How to encrypt passwords in the Tomcat server.xml file

By default, Tomcat stores passwords in server.xml in clear text, which can lead to obvious security lapses.

The easiest way to mitigate against user account compromise is to use a password digest (SHA, MD2 or MD5 are supported).

With $CATALINA_HOME/lib/catalina.jar and $CATALINA_HOME/bin/tomcat-juli.jar on your class path, just use the following to generate the digested passwords:

java org.apache.catalina.realm.RealmBase \
   -a {algorithm} {cleartext-password}

The digest technique works by having the incoming clear text password (as entered by the user) digested, and the results compared to the stored digested password. If the Two digests match, the password entered by the user must be correct, and the authenticate() method of the Realm succeeds.

ACCU Conference 2006

I went to the ACCU Spring Conference 2006 last week. There were some interesting sessions, as usual.

XSLT2 and XPath2

Version 1 of XSLT and XPath were fairly limited in their XML processing abilities in some respects: no possibility to reference local variables was the worst. Version 2.0 of these langauges fixes this and other shortcomings with a raft of new features and generalisations. In fact XSLT2 and XPath2 are very different from their predecessors.

XSLT2 allows operations on temporary/local variables and returned node sets. This can lead to greatly simplified XSLT documents. In addition, there are some nice new operator and keywords:

  • xsl:for-each – generalised operations over the universal new Sequence type (see below)
  • xsl:for-each-group – allows GROUP BY (pivot) of data
  • xsl:analyze-string – use RegEx to match text in nodes
  • xsl:function – define a custom function in XSL, and call it using XPath2 expressions
  • xsl:unparsed-text – handle non-XML text e.g. CSV

The most fundamental change in XPath2 is that all XPath2 expressions now operate upon the (typed) Sequence datatype instead of node sets. XPath2 also allows conditional expressions, whereas in XPath1 all expressions had to resolve at ‘compile’ time.

Comments are now allowed in XPath2 expressions, and nested loops are allowed (akin to JOIN in SQL). There is a new doc() function for pulling in nodes from a separate XML document, and RegEx support has been beefed up.

Java Server Faces 1.2 (JSF)

Java Server Faces is Sun’s answer to ASP.NET, and shares the smae basic approach of separating logic from presentation.

Sun seems to have taken the ‘any browser’ abstraction from ASP.NET and extended this to ‘any device’: we were shown a demonstration of the same JSF application serving pages to a web browser, a Telnet client, and a Jabber client, of all things!

It’s possible to define much of the application and component configuration via config files, and this process seemed simpler than the techinique for ASP.NET, even version 2.0 with the improved config file handlers.

The other nice thing about JSF 1.2 was the Page Flow model: a sequence of navigation actions by the user can be captured in the config file, allowing JSF to craft up appropriate links (e.g. for Edit, Save, Delete actions) automatically.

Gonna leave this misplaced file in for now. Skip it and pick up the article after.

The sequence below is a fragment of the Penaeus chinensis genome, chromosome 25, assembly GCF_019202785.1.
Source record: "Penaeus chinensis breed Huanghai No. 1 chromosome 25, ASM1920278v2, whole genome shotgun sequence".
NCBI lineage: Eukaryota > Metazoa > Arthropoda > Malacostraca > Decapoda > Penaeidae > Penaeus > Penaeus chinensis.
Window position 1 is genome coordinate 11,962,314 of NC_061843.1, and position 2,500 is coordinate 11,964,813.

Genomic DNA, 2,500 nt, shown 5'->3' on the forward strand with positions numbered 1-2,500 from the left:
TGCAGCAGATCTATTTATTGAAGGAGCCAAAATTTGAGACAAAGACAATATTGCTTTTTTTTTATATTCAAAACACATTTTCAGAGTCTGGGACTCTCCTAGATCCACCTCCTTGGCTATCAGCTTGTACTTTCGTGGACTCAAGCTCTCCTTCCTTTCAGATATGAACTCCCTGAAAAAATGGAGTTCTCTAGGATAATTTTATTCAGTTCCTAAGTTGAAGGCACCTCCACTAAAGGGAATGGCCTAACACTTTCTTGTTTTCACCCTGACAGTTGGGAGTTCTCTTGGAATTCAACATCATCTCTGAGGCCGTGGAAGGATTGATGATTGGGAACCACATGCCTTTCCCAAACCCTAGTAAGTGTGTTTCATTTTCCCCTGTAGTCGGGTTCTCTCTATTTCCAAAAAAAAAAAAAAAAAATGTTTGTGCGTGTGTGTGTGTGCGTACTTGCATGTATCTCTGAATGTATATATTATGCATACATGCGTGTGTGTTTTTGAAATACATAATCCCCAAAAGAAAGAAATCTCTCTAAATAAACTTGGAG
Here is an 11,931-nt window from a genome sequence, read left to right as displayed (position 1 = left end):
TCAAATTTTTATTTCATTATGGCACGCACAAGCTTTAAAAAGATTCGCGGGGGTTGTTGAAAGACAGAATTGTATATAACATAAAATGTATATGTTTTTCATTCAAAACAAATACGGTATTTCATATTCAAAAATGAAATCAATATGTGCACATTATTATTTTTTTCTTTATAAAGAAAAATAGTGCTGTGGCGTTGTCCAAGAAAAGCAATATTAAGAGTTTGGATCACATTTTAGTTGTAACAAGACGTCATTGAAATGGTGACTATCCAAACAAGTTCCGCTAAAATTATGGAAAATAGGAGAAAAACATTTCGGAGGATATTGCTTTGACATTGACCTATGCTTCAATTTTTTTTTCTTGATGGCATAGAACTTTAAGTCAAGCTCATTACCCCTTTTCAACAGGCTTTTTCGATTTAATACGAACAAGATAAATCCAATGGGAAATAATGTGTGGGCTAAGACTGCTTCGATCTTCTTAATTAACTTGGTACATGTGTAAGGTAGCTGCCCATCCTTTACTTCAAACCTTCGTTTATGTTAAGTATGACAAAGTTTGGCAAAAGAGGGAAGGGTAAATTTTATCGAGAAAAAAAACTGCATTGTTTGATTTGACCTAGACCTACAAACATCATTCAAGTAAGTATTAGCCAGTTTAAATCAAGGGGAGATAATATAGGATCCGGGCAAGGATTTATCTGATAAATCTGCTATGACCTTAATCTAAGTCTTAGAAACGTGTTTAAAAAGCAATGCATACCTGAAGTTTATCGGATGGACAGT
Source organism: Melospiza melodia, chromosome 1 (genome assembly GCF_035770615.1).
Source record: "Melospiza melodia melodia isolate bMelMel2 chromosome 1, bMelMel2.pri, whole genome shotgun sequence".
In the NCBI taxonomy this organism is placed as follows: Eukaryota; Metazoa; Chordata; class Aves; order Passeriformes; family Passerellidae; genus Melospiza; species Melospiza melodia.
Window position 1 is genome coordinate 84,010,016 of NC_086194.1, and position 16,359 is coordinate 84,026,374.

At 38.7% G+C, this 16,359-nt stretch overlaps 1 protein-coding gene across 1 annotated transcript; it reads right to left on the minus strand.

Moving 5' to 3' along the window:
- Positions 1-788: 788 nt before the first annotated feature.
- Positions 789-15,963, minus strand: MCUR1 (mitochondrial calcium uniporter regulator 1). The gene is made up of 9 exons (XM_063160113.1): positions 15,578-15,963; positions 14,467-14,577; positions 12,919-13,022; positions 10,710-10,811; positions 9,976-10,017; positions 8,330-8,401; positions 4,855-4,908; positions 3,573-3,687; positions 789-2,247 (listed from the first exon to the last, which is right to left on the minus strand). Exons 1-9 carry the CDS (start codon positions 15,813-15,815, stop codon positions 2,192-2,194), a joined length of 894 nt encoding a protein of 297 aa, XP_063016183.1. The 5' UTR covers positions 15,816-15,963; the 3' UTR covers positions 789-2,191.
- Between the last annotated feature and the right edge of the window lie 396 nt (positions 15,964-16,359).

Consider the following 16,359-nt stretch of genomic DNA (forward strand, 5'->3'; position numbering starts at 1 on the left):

Due Diligence

I spend some valuable time talking to on of the keynote speakers about Due Diligence reviews for software.

Approximation: the source code doesn’t matter: it’s the environment and processes which determine how maintainable the software is.

Sun Tech Days 2004

I attended the Sun Tech Days in London last week. There was a lot of marketing schmooze, and some pretty dull and dry Java implementation stuff, but it was certainly worth going. Heh, it was bizarre to witness the hand-wringing over Microsoft technologies (particularly .NET) by many of the speakers; they spoke as if apologising for a ill-behaved child! Three sessions were interesting to varying degrees: Emerging Web Services Standards, Web Services CodeCamp, and J2EE Transformation Patterns

Emerging Web Services Standards

Amidst all the hyperbole surrounding Web Services, it is important to define what a Web Service actually is. In its simplest form, a Web Service is an Interprocess Communication mechanism: even the name is a little misleading, as the ‘Web’ as most people know it need not enter into the arena at all. Even the underlying transport need not be HTTP; Web Services can leverage* a variety of protocols, including SMTP, FTP and even WAP or LDAP.

Web Services thus can offer similar services to existing IPC platforms, such as DCOM and CORBA, but — crucially — with many, many benefits over those technologies. The pairing of Web Services with XML allows the provision of services to clients with widely varying requirements; clients can extract from the XML only those operations in which they are interested, without being burdened with the requirement to implement a raft of irrelevant features. In other words, it is Clients which determine the level of service, not the Servers. DCOM/CORBA etc. require the service Endpoints to be fixed and known beforehand; Web Services + XML allow dynamic discovery of Endpoints and services.